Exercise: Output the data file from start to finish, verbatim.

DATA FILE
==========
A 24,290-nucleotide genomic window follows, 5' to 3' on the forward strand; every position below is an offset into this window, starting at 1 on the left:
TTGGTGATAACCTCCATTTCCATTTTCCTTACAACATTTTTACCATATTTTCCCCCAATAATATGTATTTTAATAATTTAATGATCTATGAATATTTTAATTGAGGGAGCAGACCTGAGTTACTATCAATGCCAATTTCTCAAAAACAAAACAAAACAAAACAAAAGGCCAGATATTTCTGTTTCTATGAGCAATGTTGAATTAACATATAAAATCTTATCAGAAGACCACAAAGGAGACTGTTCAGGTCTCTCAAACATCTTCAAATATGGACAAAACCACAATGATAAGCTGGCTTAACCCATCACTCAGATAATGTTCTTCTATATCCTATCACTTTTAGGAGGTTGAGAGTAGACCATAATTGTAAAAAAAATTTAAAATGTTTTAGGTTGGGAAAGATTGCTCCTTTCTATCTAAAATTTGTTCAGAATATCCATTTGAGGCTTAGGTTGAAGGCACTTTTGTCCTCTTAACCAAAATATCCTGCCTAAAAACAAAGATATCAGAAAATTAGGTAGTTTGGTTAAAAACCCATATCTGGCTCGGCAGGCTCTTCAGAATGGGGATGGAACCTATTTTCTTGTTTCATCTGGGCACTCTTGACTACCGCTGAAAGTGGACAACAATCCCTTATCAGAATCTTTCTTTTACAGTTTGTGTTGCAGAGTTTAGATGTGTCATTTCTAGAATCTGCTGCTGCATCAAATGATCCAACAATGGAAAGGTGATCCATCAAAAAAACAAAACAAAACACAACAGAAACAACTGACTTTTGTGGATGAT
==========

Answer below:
A 24,290-nucleotide genomic window follows, 5' to 3' on the forward strand; every position below is an offset into this window, starting at 1 on the left:
TTGGTGATAACCTCCATTTCCATTTTCCTTACAACATTTTTACCATATTTTCCCCCAATAATATGTATTTTAATAATTTAATGATCTATGAATATTTTAATTGAGGGAGCAGACCTGAGTTACTATCAATGCCAATTTCTCAAAAACAAAACAAAACAAAACAAAAGGCCAGATATTTCTGTTTCTATGAGCAATGTTGAATTAACATATAAAATCTTATCAGAAGACCACAAAGGAGACTGTTCAGGTCTCTCAAACATCTTCAAATATGGACAAAACCACAATGATAAGCTGGCTTAACCCATCACTCAGATAATGTTCTTCTATATCCTATCACTTTTAGGAGGTTGAGAGTAGACCATAATTGTAAAAAAAATTTAAAATGTTTTAGGTTGGGAAAGATTGCTCCTTTCTATCTAAAATTTGTTCAGAATATCCATTTGAGGCTTAGGTTGAAGGCACTTTTGTCCTCTTAACCAAAATATCCTGCCTAAAAACAAAGATATCAGAAAATTAGGTAGTTTGGTTAAAAACCCATATCTGGCTCGGCAGGCTCTTCAGAATGGGGATGGAACCTATTTTCTTGTTTCATCTGGGCACTCTTGACTACCGCTGAAAGTGGACAACAATCCCTTATCAGAATCTTTCTTTTACAGTTTGTGTTGCAGAGTTTAGATGTGTCATTTCTAGAATCTGCTGCTGCATCAAATGATCCAACAATGGAAAGGTGATCCATCAAAAAAACAAAACAAAACACAACAGAAACAACTGACTTTTGTGGATGAT